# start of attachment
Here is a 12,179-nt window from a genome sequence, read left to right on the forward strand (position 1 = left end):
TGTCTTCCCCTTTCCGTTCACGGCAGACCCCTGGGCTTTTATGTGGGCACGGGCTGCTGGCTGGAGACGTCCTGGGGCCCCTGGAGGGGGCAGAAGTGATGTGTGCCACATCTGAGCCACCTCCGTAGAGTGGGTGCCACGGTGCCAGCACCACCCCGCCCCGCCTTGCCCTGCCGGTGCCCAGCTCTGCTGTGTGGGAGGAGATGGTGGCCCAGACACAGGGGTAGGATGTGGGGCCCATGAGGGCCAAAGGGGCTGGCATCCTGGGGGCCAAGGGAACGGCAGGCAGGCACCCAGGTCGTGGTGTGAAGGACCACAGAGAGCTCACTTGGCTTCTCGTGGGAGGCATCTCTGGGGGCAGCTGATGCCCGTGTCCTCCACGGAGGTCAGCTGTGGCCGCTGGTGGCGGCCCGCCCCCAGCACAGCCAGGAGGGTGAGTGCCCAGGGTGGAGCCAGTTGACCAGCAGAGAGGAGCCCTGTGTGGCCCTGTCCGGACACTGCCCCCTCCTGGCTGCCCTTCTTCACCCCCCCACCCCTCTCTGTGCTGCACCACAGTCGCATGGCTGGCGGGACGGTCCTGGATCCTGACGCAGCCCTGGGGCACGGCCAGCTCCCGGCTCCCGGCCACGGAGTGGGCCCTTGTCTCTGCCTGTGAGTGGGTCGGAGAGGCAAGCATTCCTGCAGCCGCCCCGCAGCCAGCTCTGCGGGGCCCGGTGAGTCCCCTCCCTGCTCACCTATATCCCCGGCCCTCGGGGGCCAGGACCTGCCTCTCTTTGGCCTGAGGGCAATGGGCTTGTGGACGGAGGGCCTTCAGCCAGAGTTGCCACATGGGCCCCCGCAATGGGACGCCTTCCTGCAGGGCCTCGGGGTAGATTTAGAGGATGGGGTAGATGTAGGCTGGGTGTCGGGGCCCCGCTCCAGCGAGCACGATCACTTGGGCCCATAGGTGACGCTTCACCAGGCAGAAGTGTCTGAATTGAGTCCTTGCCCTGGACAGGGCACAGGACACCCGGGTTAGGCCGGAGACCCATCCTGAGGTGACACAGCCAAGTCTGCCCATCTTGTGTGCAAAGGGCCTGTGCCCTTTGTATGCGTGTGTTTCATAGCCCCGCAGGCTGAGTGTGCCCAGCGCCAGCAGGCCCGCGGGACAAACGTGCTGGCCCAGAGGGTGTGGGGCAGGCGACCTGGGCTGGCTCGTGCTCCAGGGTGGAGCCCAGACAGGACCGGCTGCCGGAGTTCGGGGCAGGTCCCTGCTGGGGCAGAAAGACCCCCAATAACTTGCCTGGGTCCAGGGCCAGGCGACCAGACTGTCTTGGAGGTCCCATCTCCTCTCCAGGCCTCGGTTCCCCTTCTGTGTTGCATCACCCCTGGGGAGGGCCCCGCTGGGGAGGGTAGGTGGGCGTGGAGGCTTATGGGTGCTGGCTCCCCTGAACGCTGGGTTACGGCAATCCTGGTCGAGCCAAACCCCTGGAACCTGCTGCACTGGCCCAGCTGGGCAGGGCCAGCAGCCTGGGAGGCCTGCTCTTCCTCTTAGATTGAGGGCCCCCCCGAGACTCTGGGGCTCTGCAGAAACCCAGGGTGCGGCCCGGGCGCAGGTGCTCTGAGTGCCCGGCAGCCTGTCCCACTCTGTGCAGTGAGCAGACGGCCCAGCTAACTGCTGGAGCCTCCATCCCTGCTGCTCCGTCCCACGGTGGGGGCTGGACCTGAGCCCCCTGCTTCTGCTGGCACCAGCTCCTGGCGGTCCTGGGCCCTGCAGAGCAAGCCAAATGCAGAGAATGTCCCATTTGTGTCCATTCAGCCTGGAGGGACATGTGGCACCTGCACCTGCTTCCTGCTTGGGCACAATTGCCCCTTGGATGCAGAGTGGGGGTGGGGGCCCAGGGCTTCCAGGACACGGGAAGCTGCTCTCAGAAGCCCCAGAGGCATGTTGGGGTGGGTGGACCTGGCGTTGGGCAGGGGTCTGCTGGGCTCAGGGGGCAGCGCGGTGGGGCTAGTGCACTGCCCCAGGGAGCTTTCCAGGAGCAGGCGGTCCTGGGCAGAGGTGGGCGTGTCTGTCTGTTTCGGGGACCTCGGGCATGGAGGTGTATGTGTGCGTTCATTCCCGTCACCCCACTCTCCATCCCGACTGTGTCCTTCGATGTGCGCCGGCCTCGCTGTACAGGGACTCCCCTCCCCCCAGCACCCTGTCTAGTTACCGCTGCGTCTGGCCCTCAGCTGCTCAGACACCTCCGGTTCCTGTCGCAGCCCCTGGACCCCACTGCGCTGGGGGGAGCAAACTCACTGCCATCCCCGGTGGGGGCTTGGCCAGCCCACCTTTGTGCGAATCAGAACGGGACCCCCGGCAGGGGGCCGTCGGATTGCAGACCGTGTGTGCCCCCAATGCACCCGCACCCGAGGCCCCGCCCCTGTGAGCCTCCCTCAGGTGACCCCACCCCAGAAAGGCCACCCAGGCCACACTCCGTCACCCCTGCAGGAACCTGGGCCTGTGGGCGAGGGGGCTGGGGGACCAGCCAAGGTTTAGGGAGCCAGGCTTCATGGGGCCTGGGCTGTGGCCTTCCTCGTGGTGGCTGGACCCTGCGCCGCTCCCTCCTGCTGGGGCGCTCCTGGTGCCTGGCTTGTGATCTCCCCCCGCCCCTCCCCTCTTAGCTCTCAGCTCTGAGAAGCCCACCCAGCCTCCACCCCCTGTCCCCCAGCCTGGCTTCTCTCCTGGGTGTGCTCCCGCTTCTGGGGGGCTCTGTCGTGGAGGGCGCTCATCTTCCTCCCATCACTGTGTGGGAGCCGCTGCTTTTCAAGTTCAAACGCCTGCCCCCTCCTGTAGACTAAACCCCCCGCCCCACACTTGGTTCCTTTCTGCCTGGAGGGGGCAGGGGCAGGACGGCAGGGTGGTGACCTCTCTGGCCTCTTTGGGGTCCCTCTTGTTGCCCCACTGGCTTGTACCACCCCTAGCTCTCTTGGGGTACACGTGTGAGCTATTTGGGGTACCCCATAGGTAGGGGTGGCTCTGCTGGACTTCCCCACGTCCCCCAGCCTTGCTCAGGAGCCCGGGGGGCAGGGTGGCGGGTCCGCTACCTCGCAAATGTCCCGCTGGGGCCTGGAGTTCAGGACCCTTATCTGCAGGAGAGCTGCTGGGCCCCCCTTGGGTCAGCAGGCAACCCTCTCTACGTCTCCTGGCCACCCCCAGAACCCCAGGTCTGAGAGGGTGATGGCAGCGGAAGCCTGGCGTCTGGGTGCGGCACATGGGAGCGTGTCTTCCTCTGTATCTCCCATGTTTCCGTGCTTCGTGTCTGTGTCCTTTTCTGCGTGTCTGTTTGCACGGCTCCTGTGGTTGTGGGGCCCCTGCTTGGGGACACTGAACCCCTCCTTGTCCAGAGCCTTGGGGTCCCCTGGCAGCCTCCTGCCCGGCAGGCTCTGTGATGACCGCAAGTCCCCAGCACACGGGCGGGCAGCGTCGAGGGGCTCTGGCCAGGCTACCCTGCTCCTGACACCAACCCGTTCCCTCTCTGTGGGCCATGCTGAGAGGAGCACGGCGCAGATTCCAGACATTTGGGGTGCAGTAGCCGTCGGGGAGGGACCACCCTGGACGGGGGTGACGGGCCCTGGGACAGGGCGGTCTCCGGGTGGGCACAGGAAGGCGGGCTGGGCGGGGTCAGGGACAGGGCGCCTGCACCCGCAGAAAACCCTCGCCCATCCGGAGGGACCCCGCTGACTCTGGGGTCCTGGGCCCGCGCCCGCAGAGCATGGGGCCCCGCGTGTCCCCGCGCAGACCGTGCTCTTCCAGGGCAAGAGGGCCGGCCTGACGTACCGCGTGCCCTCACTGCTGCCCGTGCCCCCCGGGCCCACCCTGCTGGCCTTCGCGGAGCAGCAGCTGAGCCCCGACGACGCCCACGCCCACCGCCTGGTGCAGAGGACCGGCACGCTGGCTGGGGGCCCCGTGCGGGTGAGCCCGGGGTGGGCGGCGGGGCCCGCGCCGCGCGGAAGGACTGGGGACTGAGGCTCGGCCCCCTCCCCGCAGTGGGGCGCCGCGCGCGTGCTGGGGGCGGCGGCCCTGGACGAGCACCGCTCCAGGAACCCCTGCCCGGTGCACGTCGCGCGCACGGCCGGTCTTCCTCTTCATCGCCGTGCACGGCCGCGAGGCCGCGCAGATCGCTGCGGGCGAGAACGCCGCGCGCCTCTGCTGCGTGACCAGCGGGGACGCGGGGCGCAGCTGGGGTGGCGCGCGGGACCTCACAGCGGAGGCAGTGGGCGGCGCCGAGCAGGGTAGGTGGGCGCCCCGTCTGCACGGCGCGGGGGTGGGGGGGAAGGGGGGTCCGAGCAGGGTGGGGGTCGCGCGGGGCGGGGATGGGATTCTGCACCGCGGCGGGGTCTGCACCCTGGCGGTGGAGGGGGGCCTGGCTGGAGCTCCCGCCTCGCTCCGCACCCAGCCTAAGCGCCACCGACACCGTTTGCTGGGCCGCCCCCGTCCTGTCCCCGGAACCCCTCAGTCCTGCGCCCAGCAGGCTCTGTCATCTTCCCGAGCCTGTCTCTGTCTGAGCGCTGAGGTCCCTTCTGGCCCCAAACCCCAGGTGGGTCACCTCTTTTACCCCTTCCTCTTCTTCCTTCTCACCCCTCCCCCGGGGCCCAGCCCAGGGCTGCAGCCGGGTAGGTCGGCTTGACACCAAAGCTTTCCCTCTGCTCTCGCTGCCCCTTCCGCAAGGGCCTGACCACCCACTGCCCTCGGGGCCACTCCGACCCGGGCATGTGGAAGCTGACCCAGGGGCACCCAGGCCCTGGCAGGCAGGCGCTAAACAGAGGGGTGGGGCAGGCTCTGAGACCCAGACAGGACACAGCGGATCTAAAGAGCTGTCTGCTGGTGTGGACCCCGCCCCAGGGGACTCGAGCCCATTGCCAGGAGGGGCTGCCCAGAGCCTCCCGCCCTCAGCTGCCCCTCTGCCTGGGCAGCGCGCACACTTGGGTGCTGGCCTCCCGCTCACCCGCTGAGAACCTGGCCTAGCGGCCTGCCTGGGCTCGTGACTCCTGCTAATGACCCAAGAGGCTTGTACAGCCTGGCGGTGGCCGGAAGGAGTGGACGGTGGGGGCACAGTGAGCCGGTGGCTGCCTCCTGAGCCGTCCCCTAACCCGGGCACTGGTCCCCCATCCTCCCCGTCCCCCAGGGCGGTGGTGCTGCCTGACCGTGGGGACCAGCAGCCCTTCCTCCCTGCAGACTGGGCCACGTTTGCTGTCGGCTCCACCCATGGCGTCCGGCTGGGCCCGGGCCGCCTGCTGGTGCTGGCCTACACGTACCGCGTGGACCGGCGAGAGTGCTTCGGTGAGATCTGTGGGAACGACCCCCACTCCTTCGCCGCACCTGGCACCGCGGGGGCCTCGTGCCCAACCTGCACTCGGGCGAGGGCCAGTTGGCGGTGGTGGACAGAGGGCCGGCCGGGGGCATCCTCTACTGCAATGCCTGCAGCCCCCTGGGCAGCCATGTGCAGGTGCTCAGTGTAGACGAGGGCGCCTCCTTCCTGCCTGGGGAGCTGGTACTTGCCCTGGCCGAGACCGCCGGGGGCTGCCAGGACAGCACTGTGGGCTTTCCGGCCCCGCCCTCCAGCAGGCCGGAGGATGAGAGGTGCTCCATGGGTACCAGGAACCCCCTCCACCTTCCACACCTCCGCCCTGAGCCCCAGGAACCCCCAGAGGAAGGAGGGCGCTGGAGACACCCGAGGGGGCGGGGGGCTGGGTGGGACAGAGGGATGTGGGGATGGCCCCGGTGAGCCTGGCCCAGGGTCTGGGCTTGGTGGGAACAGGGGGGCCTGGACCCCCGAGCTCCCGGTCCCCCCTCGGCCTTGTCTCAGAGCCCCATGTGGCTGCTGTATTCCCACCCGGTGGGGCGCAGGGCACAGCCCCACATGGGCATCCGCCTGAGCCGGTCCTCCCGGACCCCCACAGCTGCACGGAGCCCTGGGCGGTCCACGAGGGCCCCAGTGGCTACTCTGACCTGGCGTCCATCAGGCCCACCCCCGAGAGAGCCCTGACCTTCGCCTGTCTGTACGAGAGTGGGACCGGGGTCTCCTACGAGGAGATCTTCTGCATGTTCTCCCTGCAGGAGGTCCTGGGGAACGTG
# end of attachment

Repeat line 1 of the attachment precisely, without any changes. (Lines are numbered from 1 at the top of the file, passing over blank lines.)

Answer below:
Here is a 12,179-nt window from a genome sequence, read left to right on the forward strand (position 1 = left end):